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Need help finding a Lego piece. Does it exist!?!

I recall in one of my more recent builds (too many to remember which build) a 1x1 plate, round modified with clip, similar to 4085 but a round plate instead. Am I imagining this, or does this part exist? I've searched the Bricklink catalog and can't find anything. Can anyone confirm or deny this?

Comments

  • OldfanOldfan Chicagoland, IL, USAMember Posts: 611
    This http://www.bricklink.com/catalogItem.asp?P=90202

    Or this http://www.bricklink.com/catalogItem.asp?P=11090

    Those are the closest things I have that come close to your description.
  • drdavewatforddrdavewatford Hertfordshire, UKAdministrator Posts: 6,218
    I've never seen the element you describe, and don't believe that LEGO have ever made such a part for public consumption.
  • NellyNelly Member Posts: 77
    I think I do recall now, and I am a bit embarrassed to say.

    I picked up a bucket of LEGO parts at a garage sale and came across it while sorting. I couldn't find it in my stock today , and then realized/remembered I had determined it to be a M***B**** piece. Of course it went to the trash.

    But I do wish LEGO would make that part. It would help with a build I am doing where the clips/plates need to be arranged in a curved manner.

    Thanks for the help all.
  • CCCCCC UKMember Posts: 17,199
    Companies like megabloks are often slated for making direct copies of lego parts. If lego made that part, would people complain that lego was making exact megablok clones?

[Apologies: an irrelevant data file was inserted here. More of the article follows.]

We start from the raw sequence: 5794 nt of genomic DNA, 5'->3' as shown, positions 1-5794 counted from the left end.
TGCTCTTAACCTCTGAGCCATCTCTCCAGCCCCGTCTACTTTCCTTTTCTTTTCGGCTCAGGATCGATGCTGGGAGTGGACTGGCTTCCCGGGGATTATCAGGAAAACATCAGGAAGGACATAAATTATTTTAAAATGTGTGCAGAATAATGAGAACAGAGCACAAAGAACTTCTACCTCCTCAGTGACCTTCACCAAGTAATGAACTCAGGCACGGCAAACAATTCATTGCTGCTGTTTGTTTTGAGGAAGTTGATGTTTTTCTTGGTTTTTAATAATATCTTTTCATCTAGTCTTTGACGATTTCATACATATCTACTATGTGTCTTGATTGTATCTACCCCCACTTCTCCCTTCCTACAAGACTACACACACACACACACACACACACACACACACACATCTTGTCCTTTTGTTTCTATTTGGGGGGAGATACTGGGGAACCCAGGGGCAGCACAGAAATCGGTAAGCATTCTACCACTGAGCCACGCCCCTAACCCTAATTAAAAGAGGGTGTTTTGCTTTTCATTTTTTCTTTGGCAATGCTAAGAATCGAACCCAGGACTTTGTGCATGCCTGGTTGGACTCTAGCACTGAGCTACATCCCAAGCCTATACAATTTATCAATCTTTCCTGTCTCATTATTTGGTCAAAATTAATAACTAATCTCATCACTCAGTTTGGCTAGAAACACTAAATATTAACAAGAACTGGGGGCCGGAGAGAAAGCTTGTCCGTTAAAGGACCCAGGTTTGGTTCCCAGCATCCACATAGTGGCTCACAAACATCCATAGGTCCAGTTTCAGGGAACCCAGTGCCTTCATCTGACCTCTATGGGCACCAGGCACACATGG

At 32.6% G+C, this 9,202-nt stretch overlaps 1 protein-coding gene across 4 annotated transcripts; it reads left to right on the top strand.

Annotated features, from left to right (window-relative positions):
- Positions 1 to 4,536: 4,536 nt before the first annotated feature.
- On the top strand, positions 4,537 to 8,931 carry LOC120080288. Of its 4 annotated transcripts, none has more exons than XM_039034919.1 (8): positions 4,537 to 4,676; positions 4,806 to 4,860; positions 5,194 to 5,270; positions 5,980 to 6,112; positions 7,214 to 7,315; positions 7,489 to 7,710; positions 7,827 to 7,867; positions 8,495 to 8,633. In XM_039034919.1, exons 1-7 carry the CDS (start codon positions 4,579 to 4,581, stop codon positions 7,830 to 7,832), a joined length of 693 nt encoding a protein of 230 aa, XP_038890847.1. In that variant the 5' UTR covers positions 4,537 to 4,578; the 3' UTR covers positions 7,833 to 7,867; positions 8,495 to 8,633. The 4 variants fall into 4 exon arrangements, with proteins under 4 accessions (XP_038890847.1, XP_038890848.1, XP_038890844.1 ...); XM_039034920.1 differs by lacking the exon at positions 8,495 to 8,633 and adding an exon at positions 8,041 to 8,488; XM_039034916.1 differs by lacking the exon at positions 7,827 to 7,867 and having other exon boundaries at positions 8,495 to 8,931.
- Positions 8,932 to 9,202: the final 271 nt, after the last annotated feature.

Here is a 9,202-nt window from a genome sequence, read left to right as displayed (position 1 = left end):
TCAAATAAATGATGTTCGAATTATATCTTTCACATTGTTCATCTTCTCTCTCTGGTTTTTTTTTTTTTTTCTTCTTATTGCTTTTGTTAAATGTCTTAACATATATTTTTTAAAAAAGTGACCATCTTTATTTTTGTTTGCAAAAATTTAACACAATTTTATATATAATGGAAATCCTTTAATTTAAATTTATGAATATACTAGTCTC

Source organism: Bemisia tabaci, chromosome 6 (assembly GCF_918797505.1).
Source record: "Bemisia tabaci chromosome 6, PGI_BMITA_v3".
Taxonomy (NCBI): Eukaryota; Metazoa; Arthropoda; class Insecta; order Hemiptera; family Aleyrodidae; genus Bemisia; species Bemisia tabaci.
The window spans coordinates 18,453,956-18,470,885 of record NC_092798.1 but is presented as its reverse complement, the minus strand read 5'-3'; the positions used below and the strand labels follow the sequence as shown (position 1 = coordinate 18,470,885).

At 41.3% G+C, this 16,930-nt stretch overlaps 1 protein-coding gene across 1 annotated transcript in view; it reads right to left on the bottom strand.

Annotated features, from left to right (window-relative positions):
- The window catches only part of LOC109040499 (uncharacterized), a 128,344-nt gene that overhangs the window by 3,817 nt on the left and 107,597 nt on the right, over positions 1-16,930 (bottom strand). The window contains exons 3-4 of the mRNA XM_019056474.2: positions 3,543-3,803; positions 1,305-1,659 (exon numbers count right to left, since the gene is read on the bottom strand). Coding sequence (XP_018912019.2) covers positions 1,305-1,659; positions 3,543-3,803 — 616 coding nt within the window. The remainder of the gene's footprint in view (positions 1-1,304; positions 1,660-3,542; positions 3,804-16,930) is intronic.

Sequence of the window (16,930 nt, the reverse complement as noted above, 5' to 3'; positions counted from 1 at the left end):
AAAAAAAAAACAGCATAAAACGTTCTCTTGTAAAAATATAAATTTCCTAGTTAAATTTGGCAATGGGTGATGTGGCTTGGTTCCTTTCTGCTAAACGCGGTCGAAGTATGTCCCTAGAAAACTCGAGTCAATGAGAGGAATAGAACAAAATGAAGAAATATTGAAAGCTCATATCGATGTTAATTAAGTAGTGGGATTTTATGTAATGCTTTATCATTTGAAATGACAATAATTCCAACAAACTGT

chromedigijasor
  • chromedigichromedigi Member Posts: 344
    Actually, the major competitors all make quite a few useful parts that Lego itself does not, including a number of my pet peeves: a variety of tiles in different sizes and shapes, slopes that join to make smooth angles unmarred by "shingling," and polarity-reversing plates. But there's far more than that of interest in each of their systems, of course. It helps to keep an open mind.
  • BrickDancerBrickDancer Dunes of TatooineMember Posts: 3,639
    ^That brings up a good point. Why is there a 'shingling' needed on the slopes to begin with? Doesn't appear to be for functional reasons. It's not like the added lip on tiles to help with removal.
  • chromedigichromedigi Member Posts: 344
    I think it's because slopes were originally designed to be shingled roofs, a need that certainly must continue to be satisfied for traditional house building. But it is aggravating that anything else requiring slopes gets the same effect, often achieving a ridiculous result, as for example on spacecraft.
  • AanchirAanchir United StatesMember Posts: 2,707
    The "step" also means the sloped surface doesn't need to get thinner where it passes over the stud. Perhaps in the early days this was a quality concern, though these days there are lots of much shallower slopes that might require thinner walls in some places anyhow.

    Also, weren't the first slopes 45 degrees? To get a 45-degree slope on a brick with a 5:6 ratio, that step is required.
    PaperballparkBrickDancerAmbroisejasor
  • chromedigichromedigi Member Posts: 344
    edited November 2013
    The other companies produce smoothly-aligned slopes by working to a different set of angles than TLG, at least in part.
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